updated 12:07 pm EDT, Wed October 23, 2013
British carriers must allow free disconnections after contract increases
Internet service providers and carriers in the United Kingdom must allow customers to exit a contract without penalty, according to new guidance from Ofcom. The British regulator has clarified how existing rules must be interpreted by telecommunications companies, with the new Guidance statement set to come into effect early next year.
The Guidance advises that companies supplying mobile phone, landline, or broadband services must tell affected customers about changes to contract terms, pricing, or anything contract-related that will affect their service, with exceptions for tax changes or regulatory levies. Ofcom will also regard any increase to the basic monthly charge for services as "materially detrimental to consumers," with providers having to provide at least 30 days notice before any price rises, as well as allowing customers to avoid fees when exit their contract early.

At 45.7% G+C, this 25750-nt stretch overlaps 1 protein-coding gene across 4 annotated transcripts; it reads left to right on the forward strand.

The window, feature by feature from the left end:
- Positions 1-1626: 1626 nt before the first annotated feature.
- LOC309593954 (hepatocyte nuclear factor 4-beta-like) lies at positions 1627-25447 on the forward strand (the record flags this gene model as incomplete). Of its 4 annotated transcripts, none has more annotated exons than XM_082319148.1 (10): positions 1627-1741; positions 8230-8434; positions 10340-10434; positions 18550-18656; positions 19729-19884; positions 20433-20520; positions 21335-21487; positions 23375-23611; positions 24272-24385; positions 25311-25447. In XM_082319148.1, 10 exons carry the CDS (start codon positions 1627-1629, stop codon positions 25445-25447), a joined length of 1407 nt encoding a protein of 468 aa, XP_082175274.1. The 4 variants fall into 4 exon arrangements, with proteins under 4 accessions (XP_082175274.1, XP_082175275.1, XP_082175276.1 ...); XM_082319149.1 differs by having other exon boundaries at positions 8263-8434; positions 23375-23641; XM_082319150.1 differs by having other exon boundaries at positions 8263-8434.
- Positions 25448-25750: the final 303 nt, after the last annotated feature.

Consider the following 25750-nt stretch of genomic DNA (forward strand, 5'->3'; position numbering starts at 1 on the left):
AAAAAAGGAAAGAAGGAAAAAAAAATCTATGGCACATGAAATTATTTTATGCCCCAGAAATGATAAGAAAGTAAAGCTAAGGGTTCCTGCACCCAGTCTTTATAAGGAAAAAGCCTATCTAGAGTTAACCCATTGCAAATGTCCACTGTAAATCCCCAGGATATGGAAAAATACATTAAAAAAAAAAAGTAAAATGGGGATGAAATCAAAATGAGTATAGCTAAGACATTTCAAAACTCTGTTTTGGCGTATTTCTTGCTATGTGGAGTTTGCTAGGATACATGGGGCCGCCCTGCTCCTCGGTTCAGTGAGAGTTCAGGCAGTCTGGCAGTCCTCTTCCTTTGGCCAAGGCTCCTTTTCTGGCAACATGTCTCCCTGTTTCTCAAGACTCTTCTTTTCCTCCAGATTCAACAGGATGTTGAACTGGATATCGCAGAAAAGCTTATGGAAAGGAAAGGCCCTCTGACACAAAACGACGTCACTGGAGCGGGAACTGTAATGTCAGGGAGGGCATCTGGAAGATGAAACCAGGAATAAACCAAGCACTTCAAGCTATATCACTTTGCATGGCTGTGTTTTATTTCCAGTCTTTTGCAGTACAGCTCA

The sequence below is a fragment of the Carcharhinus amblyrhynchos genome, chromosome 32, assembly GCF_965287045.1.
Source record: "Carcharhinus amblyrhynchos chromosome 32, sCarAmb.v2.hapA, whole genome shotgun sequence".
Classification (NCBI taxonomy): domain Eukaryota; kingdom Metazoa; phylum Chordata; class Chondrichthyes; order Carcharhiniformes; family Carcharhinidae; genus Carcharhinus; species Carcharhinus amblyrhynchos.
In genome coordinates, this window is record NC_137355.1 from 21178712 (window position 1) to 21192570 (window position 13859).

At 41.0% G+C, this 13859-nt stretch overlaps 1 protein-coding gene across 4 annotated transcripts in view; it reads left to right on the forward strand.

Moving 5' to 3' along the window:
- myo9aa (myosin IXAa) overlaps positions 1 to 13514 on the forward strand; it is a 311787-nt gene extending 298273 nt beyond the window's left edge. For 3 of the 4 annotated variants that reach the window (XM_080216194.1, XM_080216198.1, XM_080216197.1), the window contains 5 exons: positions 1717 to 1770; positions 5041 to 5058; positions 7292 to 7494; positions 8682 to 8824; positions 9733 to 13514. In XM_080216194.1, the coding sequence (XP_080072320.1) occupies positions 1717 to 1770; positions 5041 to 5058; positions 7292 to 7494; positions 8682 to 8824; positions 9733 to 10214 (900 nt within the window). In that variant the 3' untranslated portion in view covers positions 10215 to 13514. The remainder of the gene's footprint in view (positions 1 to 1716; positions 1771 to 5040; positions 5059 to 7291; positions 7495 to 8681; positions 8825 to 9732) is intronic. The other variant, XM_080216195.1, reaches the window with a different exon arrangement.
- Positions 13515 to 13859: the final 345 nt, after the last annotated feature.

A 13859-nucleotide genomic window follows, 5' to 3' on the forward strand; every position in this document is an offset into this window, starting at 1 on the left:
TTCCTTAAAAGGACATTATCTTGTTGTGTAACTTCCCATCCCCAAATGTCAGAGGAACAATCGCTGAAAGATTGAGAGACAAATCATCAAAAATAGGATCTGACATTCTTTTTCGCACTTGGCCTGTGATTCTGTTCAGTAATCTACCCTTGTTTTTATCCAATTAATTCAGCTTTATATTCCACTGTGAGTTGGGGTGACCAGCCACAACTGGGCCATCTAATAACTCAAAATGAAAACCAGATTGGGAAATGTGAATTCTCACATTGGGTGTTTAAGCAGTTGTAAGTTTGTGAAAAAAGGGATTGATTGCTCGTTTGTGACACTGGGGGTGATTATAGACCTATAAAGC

The clarification is seen as beneficial to subscribers, with Ofcom Consumer Group Director Claudio Pollack stating "We think the sector rules were operating unfairly in the provider's favor, with consumers having little choice but to accept price increases or pay to exit their contract. We're making it clear that any increase to the monthly subscription price should trigger a consumer's right to leave their contract, without penalty."
While the changes will be good news for consumers, it will not help anyone currently locked into a monthly contract, as it will only apply to new contracts created once the Guidance is adopted in three months time.